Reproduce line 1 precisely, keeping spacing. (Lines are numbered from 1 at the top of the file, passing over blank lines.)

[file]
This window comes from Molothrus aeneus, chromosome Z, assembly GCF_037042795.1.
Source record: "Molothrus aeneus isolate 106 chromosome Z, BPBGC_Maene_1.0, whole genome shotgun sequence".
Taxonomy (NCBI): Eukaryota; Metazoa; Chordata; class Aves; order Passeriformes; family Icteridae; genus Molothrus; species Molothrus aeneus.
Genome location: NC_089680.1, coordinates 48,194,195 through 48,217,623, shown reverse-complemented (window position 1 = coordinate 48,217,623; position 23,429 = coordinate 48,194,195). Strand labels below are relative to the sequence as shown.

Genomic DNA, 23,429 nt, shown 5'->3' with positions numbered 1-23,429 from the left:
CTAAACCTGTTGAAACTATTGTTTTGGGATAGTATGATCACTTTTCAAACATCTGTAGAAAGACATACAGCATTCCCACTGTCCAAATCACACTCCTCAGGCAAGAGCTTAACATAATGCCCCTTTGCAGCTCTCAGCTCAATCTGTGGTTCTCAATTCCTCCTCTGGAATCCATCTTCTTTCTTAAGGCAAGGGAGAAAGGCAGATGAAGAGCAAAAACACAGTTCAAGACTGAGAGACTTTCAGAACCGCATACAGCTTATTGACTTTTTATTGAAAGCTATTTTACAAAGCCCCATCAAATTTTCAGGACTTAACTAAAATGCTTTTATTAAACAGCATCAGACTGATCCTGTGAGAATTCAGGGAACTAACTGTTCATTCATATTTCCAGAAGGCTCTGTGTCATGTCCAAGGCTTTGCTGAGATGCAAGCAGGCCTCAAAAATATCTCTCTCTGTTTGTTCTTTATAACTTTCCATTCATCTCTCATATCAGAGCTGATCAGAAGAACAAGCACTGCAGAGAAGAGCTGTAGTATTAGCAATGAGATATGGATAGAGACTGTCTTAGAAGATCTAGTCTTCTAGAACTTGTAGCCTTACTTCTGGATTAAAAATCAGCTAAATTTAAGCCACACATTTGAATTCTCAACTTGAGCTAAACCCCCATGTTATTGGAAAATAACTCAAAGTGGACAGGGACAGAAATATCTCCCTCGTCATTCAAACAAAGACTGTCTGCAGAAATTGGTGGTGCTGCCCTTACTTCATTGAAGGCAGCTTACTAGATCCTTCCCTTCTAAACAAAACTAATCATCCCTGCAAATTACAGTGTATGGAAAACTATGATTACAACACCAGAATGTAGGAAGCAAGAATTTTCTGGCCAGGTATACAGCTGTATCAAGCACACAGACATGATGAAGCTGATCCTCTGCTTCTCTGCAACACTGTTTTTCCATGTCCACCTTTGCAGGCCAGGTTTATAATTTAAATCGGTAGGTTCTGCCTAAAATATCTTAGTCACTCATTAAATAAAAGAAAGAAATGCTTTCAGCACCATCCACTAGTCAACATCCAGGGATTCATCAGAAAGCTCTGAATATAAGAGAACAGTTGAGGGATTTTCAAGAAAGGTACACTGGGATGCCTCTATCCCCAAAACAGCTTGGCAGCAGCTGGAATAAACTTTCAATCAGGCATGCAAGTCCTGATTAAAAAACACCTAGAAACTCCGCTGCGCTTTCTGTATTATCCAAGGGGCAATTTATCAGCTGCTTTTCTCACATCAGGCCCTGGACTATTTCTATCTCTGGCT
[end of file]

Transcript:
This window comes from Molothrus aeneus, chromosome Z, assembly GCF_037042795.1.